Alternatively called "literature circle," this group approach to reading can improve and extend students' understanding of what they read. Although it is often used with fiction, it also works well with informational text. The teacher determines key ideas for discussion, and then each student is assigned a job within the circle, i.e., "leader," "summarizer," "connector," etc. A variation on this idea may be found in Jennifer Bernhard's work with sixth-grade science students. See Jennifer's "Teacher Talk" and "Read in Groups" segments.

Reading symbols
By marking the text they are reading with symbols during and after reading, students become more active readers. After reading, they can use these symbols to revisit passages that may be particularly important, interesting, confusing, surprising, etc. High school English teacher Jennifer Howerton uses a variation on this strategy, X Marks the Spot, in her "Monitor Comprehension" segments.

Reciprocal teaching
Reciprocal teaching leads to the mastery of important thinking skills including summarizing, questioning, clarifying, and predicting. After the teacher models these skills and the students practice them, students assume the responsibility for using the skills to learn and teach new material to small groups.

Recognizing comprehension problems
One of the strategies in the arsenal of a good reader is the ability to recognize when comprehension is not occurring. In her middle school science class, Jane Clouse helps her students recognize when their comprehension is failing and offers them a range of fix-up strategies that will help them solve the problem (see Jane's "Monitor Comprehension" clip).



This strategy provides an overall structure for before, during, and after reading. Students begin by surveying or previewing the text, looking for text features that will help them make predictions about content and begin to create a scaffold for their learning. Based on their survey, they develop questions that they will answer as they read. After they read the selection, they recite-tell a partner what they have learned and listen to the partner's recitation. Last, they review their questions and answers to make sure they haven't missed any important concepts.

Student-generated questions
Generating questions before, during, and after reading causes students to focus on their reading and to search for meaning. For an extended example of the use of questioning to improve comprehension, see middle school math teacher Pat Black's segments on "Activate Prior Knowledge" "Read in Groups," "Ask Questions," and "Reflect on Learning" in which he has his students write questions to engage them in their reading and to guide them to important content.

This strategy for understanding and retaining information has been the subject of extensive research. High school science teacher Sara Poeppelman uses a Summary Sheet graphic organizer to help her students do group summaries of reading material in her "Read in Groups" segment, and middle school language arts teacher Christy Petroze uses a Group Summary graphic organizer throughout her teaching segments A third example of summarizing may be found in Sue Wimsatt's high school social studies segment on "Take Notes."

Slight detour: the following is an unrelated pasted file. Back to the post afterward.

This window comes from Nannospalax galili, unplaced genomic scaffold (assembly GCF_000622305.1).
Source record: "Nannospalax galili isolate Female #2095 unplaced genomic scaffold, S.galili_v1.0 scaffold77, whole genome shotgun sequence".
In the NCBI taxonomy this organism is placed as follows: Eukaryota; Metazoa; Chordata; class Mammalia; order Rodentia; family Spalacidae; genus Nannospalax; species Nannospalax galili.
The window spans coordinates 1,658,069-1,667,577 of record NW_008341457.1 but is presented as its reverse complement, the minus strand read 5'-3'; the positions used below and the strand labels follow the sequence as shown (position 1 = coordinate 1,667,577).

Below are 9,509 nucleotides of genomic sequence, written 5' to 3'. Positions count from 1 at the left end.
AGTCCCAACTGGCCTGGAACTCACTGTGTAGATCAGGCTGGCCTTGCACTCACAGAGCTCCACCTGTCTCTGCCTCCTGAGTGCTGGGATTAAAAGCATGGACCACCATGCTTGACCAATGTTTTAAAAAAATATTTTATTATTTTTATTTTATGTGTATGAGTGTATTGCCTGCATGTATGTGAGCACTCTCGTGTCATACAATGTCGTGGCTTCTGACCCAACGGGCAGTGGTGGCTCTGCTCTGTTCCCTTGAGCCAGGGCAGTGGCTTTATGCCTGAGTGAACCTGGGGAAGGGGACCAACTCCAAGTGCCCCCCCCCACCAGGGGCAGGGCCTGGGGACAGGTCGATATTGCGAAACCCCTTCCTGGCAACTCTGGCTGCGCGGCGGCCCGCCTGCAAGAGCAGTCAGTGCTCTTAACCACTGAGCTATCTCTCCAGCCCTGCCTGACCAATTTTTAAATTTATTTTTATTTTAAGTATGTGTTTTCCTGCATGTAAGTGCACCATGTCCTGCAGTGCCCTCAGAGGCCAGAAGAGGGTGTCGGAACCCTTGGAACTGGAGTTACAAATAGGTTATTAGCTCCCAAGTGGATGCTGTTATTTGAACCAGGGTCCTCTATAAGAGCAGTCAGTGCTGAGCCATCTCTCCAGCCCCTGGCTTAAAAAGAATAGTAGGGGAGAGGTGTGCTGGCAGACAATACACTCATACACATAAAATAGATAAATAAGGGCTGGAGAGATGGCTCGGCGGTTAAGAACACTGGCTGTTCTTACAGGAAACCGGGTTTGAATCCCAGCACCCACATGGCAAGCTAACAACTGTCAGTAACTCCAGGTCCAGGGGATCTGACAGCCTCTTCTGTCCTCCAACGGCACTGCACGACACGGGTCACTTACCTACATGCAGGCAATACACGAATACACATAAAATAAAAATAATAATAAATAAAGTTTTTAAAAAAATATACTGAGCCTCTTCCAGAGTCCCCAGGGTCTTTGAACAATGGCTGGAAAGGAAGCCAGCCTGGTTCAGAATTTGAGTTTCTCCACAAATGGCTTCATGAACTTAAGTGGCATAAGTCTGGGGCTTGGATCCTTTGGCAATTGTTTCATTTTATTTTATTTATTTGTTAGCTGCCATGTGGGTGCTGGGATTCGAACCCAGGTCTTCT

This during and after reading strategy requires students to read and perform the assigned task individually and then share and compare their responses and ideas with a partner. For an illustration of a Think/Pair/Share, see middle school language arts teacher Christy Petroze's "Read in Groups 1" segment.

Twin Text
In this strategy, the teacher pairs related readings, either fiction and non-fiction or two non-fiction, to provide depth, enrichment, and different perspectives. For example, Marc Milanich uses a novel in his eighth-grade social studies class to offer his class additional historical perspective on the era they are studying. Another variation on Twin Text is to use an accessible high-interest text to establish prior knowledge before students attempt to read a more difficult text on the same topic.



Using text features to predict
Before reading, students read the bold headings in the text and predict what kind of information they think they will find when they read. High school social studies teacher Sue Wimsatt demonstrates this strategy in her "Make Predictions" segment.



Vocabulary prediction activity
In vocabulary prediction, students guess at the meanings of words before reading. After reading, they check to see if their predictions were correct. This strategy activates prior knowledge and engages the students in predicting. An example of a vocabulary prediction activity may be found in middle school language arts teacher Christy Petroze's "Make Predictions" segment.



Word association activity
In this vocabulary brainstorming activity, the teacher says a word, and students respond by writing the first word that comes to mind. Then the students share their words with the class. This activity, which builds connections to the students' frame of reference, is demonstrated in Jane Clouse's middle school science class under "Make Connections."

Word sorts
In this vocabulary development strategy, appropriate for before and during reading, students sort vocabulary terms into categories. The goal is to help them recognize semantic relationships among important concepts in their reading. One type of word sort is "closed": that is, the teacher provides the categories for the students. In an "open sort," students develop their own categories for sorting vocabulary.



X Marks the Spot
This active reading strategy requires students to monitor their own comprehension by using reading symbols: an "x" for important, a "?" for a question, a "!" for interesting. High school English teacher Jennifer Howerton demonstrates X Marks the Spot in her "Monitor Comprehension" segments.

Web Hosting Companies